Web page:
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Keywords:

  • Autosomal genes;
  • communal care;
  • grand-maternal care;
  • grand-paternal care;
  • kin selection;
  • overlapping generations;
  • reproductive success;
  • sex-biased dispersal;
  • survival;
  • viscosity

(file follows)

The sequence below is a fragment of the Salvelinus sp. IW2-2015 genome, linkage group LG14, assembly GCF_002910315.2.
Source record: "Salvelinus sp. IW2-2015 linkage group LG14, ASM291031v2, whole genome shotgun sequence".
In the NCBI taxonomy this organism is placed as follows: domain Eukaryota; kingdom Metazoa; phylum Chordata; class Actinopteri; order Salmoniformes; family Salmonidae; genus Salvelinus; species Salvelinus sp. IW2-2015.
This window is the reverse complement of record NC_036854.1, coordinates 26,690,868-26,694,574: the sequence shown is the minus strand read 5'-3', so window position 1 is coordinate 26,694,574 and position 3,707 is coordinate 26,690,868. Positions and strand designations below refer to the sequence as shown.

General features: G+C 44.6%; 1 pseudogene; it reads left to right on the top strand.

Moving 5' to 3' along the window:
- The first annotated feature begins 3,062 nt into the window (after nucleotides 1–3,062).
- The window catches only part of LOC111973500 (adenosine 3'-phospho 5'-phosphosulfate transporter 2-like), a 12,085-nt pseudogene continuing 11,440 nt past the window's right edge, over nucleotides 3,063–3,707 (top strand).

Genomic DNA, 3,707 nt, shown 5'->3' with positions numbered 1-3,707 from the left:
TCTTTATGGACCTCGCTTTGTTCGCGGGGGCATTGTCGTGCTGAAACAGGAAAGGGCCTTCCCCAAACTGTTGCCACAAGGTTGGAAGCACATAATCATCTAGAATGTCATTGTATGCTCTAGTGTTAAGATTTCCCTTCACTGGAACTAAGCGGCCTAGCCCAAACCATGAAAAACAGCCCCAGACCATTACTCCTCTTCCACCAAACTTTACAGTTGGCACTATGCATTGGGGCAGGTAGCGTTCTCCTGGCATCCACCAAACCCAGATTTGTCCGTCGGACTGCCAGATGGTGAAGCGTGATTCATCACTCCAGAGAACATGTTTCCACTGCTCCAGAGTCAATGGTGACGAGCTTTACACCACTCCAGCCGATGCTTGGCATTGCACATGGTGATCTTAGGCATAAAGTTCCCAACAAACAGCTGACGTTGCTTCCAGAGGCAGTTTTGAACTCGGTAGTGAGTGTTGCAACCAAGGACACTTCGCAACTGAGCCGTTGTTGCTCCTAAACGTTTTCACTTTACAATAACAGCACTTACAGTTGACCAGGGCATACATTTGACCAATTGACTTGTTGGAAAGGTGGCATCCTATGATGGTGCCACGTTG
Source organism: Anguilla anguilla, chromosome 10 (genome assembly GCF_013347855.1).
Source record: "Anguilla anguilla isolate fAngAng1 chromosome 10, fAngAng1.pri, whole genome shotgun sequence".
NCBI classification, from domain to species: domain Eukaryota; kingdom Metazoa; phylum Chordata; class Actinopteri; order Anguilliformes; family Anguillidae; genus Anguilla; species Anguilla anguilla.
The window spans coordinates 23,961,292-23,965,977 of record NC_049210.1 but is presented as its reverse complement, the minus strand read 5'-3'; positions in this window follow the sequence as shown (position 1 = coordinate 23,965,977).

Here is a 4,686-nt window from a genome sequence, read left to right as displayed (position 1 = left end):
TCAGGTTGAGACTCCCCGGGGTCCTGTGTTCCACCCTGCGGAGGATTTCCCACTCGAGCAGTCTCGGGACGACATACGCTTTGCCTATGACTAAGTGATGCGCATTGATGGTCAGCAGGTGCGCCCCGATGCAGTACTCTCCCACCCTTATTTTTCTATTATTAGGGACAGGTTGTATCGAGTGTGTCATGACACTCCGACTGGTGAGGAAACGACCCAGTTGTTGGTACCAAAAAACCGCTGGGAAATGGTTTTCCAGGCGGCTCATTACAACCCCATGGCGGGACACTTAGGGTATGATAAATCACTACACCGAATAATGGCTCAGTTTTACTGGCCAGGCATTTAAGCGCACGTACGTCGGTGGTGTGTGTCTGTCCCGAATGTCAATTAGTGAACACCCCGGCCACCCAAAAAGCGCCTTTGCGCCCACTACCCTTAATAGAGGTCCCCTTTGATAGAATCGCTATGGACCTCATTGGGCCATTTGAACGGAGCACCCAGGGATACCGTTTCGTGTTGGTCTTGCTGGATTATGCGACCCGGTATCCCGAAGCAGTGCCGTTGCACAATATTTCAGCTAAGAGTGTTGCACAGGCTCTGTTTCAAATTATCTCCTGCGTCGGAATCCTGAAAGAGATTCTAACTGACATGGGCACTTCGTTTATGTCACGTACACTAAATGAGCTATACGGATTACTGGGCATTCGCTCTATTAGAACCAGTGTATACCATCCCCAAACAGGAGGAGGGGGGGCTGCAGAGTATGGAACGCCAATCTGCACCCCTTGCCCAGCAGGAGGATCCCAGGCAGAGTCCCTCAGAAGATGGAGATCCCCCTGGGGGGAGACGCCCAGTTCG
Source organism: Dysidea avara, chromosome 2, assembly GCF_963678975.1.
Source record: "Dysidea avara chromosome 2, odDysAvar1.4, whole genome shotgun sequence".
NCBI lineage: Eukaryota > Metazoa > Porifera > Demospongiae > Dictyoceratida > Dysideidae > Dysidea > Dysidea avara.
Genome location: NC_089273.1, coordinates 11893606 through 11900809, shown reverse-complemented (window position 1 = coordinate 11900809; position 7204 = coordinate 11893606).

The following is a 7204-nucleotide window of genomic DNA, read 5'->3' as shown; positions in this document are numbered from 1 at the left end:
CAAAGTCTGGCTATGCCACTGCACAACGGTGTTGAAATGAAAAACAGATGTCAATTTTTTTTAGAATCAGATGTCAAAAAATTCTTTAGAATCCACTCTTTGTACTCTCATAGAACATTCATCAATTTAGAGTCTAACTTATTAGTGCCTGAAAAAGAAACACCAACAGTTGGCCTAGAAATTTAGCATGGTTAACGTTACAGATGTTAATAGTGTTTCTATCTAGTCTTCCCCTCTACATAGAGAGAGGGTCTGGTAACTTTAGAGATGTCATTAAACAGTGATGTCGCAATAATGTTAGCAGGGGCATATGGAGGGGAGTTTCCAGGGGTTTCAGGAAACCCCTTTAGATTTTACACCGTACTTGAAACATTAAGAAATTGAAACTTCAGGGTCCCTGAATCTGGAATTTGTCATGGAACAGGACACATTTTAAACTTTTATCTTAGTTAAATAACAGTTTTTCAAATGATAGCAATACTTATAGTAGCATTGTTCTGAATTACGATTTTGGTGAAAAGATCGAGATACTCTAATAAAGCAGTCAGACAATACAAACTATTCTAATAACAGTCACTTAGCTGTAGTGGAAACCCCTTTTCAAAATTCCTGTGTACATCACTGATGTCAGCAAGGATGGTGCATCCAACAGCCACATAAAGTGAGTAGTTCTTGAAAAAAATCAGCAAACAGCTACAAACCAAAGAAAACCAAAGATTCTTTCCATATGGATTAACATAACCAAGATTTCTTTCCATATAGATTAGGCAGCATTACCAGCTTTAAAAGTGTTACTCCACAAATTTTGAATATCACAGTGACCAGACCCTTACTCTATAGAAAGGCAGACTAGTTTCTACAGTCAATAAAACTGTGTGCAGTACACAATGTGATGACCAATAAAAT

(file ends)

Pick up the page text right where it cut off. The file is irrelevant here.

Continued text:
Genomic imprinting refers to the process whereby genes are silenced when inherited via sperm or egg. The most widely accepted theory for the evolution of genomic imprinting—the kinship theory—argues that conflict between maternally inherited and paternally inherited genes over phenotypes with asymmetric effects on matrilineal and patrilineal kin results in self-imposed silencing of one of the copies. This theory was originally developed in the context of fitness interactions within nuclear families, to understand intragenomic conflict in the embryo and infant, but it has recently been extended to encompass interactions within wider social groups, to understand intragenomic conflict over the social behavior of juveniles and adults. Here, we complete our model of genomic imprinting in the social brain by considering age-specific levels of expression in a society were generations overlap, to determine how intragenomic conflict plays out in older age. We determine the role of sex bias in juvenile dispersal, reproductive success, and adult mortality in mediating the direction and intensity of conflict over the competing demands of parental and communal care as the individual ages. We discover that sex-specific asymmetries in these demographic parameters result in intragenomic conflict at early age but this conflict gradually decays with age. Although individuals are riven by internal conflict in their youth and middle age, they put their demons to rest in later life.